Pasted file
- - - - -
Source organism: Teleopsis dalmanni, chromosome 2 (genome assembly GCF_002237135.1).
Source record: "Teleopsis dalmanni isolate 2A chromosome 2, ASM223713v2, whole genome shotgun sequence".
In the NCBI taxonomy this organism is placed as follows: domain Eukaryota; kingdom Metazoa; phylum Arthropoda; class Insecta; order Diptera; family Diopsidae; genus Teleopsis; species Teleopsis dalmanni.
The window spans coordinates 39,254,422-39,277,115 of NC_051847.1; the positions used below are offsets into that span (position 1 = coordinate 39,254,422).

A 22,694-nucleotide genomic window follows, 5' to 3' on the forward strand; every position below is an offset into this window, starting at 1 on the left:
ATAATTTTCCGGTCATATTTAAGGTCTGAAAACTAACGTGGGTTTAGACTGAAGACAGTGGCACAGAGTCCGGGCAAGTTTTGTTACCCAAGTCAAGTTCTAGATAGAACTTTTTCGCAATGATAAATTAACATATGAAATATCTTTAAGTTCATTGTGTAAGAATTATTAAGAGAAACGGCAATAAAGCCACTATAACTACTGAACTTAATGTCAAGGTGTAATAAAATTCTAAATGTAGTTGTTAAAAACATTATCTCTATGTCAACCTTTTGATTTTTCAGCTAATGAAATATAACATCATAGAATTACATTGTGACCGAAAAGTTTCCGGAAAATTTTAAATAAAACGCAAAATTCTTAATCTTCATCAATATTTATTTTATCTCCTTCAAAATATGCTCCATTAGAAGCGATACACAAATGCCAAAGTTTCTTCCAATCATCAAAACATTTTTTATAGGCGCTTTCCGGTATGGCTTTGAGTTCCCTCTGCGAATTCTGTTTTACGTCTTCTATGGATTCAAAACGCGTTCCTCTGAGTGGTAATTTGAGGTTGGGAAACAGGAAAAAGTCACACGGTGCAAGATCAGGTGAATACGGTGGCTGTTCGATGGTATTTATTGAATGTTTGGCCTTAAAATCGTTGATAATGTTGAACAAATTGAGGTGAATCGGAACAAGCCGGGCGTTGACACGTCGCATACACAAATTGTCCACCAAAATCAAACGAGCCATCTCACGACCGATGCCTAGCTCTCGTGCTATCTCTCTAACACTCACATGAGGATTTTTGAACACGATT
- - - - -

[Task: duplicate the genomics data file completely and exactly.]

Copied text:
Source organism: Teleopsis dalmanni, chromosome 2 (genome assembly GCF_002237135.1).
Source record: "Teleopsis dalmanni isolate 2A chromosome 2, ASM223713v2, whole genome shotgun sequence".
In the NCBI taxonomy this organism is placed as follows: domain Eukaryota; kingdom Metazoa; phylum Arthropoda; class Insecta; order Diptera; family Diopsidae; genus Teleopsis; species Teleopsis dalmanni.
The window spans coordinates 39,254,422-39,277,115 of NC_051847.1; the positions used below are offsets into that span (position 1 = coordinate 39,254,422).

A 22,694-nucleotide genomic window follows, 5' to 3' on the forward strand; every position below is an offset into this window, starting at 1 on the left:
ATAATTTTCCGGTCATATTTAAGGTCTGAAAACTAACGTGGGTTTAGACTGAAGACAGTGGCACAGAGTCCGGGCAAGTTTTGTTACCCAAGTCAAGTTCTAGATAGAACTTTTTCGCAATGATAAATTAACATATGAAATATCTTTAAGTTCATTGTGTAAGAATTATTAAGAGAAACGGCAATAAAGCCACTATAACTACTGAACTTAATGTCAAGGTGTAATAAAATTCTAAATGTAGTTGTTAAAAACATTATCTCTATGTCAACCTTTTGATTTTTCAGCTAATGAAATATAACATCATAGAATTACATTGTGACCGAAAAGTTTCCGGAAAATTTTAAATAAAACGCAAAATTCTTAATCTTCATCAATATTTATTTTATCTCCTTCAAAATATGCTCCATTAGAAGCGATACACAAATGCCAAAGTTTCTTCCAATCATCAAAACATTTTTTATAGGCGCTTTCCGGTATGGCTTTGAGTTCCCTCTGCGAATTCTGTTTTACGTCTTCTATGGATTCAAAACGCGTTCCTCTGAGTGGTAATTTGAGGTTGGGAAACAGGAAAAAGTCACACGGTGCAAGATCAGGTGAATACGGTGGCTGTTCGATGGTATTTATTGAATGTTTGGCCTTAAAATCGTTGATAATGTTGAACAAATTGAGGTGAATCGGAACAAGCCGGGCGTTGACACGTCGCATACACAAATTGTCCACCAAAATCAAACGAGCCATCTCACGACCGATGCCTAGCTCTCGTGCTATCTCTCTAACACTCACATGAGGATTTTTGAACACGATT